Given the grossly unequal lobbying and market power of electricity retailers versus domestic solar generators then this can only be described as a travesty. And things are only going to get worse for the household consumer with price increases already flagged by retailers and the monopoly network provider.
Whilst we wait with bated breath to see what happens to what retailers are going to charge us, thanks to Essential Services Commission (ESCOSA), retailers already know that they will pay 20% less to domestic solar generators.
World’s first building-integrated solar system built in Australia http://ecomento.com/2014/07/08/worlds-first-building-integrated-solar-system-built-in-australia/ July 8, 2014 – NextPremium.co Many people looking to go (at least partially) off the grid install rooftop solar panels, but a house purpose-built for solar power is another matter entirely.
The first building-integrated solar energy system was recently installed in a house in suburban Sydney, Australia, CleanTechnica reports.
The house’s rooftop array thin-film photovoltaic panels with a solar-thermal duct system that warms and cools the air. While the top layer produces electricity like any other solar panel, heat trapped between the layers is also used by the house.
Australian steel manufacturer Bluescope produced the $5 million system with government assistance in the form of a $3.2 million loan grant from the Australian Renewable Energy Agency (ARENA). Government money is often an important factor in getting projects like this off the ground (no pun intended).
Whether integrated solar catches on remains to be seen, but at least the public will now get a chance to see what this technology can do. This post appeared first on NextPremium.com
Australia’s solar boom has only just begun Echo Net Daily Giles Parkinson, RenewEconomy 6 July 14 Australia is expected to spend some $55 billion on new electricity generation over the next decade and a half, but two thirds of this will be in the form of solar technology, and nearly half in rooftop solar PV.
These forecasts are included in Bloomberg New Energy Finance’s Market 2030 outlook, which includes detailed forecasts for Australia and Asia, both of which have major implications for the coal industry – exporters and local generators.
The most striking prediction is that for solar PV, which BNEF says will dominate capacity and investment over the next decade and a half. It expects 15.8GW of rooftop solar to be built in Australia out to 2030 – mostly on the basis of fundamental economics.
It suggests the payback for rooftop solar will halve to just three years by 2030. That is based on no subsidies and no carbon price, but it argues that it is still a compelling proposition to households.
“Australia, like Japan, has high retail electricity prices which, combined with continuously reducing technology costs, are the main reasons for the small-scale PV adoption rate,” it writes.
“The favourable economics of the small-scale PV technology – ie, the reduction in payback period – will drive the sixfold increase in small-scale PV capacity and the technology’s contribution to total capacity additions between 2013 and 2030.”
BNEF expects households and businesses will invest another $24 billion on rooftop solar.
While the speed and breadth of the rooftop solar deployment will be influenced slightly by policy changes, the deployment of large-scale renewables is almost entirely dependent on the state of policies such as the renewable energy target…….http://www.echo.net.au/2014/07/australias-solar-boom-just-begun/
Caloundra and Ipswich tops for solar: Energex Tony Moore BRISBANETIMES.COM.AU SENIOR REPORTER, 13 June 14 The retirees, holiday makers and young families of Caloundra and the working class city of Ipswich have Southeast Queensland’s highest proportion of solar systems according to a breakdown of Energex data.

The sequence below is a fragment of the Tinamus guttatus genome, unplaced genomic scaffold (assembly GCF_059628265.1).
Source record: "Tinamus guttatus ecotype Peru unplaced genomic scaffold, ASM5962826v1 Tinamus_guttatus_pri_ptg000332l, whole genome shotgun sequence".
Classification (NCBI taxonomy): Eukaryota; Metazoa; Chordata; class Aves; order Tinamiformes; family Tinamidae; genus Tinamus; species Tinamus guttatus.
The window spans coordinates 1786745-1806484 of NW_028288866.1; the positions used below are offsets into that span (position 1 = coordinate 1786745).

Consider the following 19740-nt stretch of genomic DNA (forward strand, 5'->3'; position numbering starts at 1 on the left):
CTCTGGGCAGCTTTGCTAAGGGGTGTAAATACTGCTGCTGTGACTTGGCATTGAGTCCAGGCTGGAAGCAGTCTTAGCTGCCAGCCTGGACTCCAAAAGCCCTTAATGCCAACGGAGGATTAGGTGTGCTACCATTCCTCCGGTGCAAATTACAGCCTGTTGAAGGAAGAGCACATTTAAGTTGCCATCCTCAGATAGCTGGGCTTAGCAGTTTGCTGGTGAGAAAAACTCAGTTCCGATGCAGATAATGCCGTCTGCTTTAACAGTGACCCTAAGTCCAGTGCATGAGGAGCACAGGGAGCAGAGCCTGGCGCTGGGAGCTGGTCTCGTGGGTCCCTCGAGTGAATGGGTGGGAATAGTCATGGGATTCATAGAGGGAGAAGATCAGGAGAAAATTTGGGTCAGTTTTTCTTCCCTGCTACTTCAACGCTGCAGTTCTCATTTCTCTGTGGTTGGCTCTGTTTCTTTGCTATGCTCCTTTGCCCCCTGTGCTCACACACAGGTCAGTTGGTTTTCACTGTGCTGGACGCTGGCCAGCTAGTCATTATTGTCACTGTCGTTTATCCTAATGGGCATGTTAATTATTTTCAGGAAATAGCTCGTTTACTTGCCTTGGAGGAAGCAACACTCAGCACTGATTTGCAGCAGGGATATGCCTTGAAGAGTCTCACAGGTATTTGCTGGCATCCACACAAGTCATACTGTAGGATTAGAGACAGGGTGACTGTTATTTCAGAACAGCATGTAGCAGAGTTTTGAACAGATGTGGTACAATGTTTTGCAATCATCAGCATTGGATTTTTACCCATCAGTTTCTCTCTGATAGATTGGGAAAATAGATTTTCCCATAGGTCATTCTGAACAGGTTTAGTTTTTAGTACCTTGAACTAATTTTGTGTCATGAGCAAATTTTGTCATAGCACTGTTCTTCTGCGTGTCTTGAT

The breakdown from Energex figures shows some remarkable variations from conventional thinking.
There are fewer solar systems in West End (295), Highgate Hill (210) and South Brisbane (70), than in Inala (982) or Durack (645).
There are more in Carindale (1523) and Rochedale South (1465) than in Premier Campbell Newman’s home suburb of Ashgrove (691).
Queensland Treasurer Tim Nicholls sparked a massive outcry last week when he described some solar energy users as part of the “champagne sippers and the latte set.”
Jeremy Rich, from one of Australia’s longest-running solar energy companies, Energy Matters, said Mr Nicholls’ comments were simply wrong. “It is obvious those statements are emotional statements, without looking at the data,” Mr Rich said. “Because when you look at the data it shows that it is totally the opposite,” he said. “It is the low to middle income areas of Australia that are hurting the most.”
Their company data is similar to the Energex breakdown, showing a major interest in solar energy in Ipswich, Capalaba, Browns Plains and Cleveland in four of the top five spots.
Central Ipswich – home to Swanbank power station – has 50 per cent solar energy penetration, Mr Rich said.
Ipswich homes under the postcode of 4305 – including the suburbs from Raceview through to Brassall – have 5197 solar installations.
Caloundra’s postcode of 4551 – including Caloundra, Caloundra West, Currimundi and Dickey Beach – has 6311 solar installations up to May 2014………
A quick top 10 of Energex’s solar hot spots and their postcodes are:
1: Caloundra 4551: 6311 solar installations
2: Ipswich central east 4305: 5197 solar installations from Raceview to Brassall
3: Advancetown/Gold Coast hinterland 4211: solar 4941 installations
4: Buderim 4556: 4379 solar installations
5: Beenleigh 4207: 4363 solar installations
6: Bray Park 4500: 3931 solar installations
7: Ipswich south-west 4300: Goodna/Camira to Springfield: 3930 solar installations
8: Amberley, Barellan Point and Blacksoil 4306: 3910 solar installations
9: Mt Cotton and Redland Bay 4165: 3810 solar installations
10: Gympie and its surrounds 4570: 3678 solar installations. http://www.brisbanetimes.com.au/queensland/caloundra-and-ipswich-tops-for-solar-energex-20140612-zs66n.html#ixzz34fZsRL6G
Supercritical Solar Steam Could Rival Fossil Fuels http://www.energymatters.com.au/index.php?main_page=news_article&article_id=4338 10 June 14 A breakthrough by CSIRO scientists could see solar energy replace fossil fuels in the most advanced power stations in the world. A research program at the CSIRO Energy Centre in Newcastle focused on using solar power to create supercritical steam – super-hot, pressurised steam – to drive electric turbines in large-scale power plant.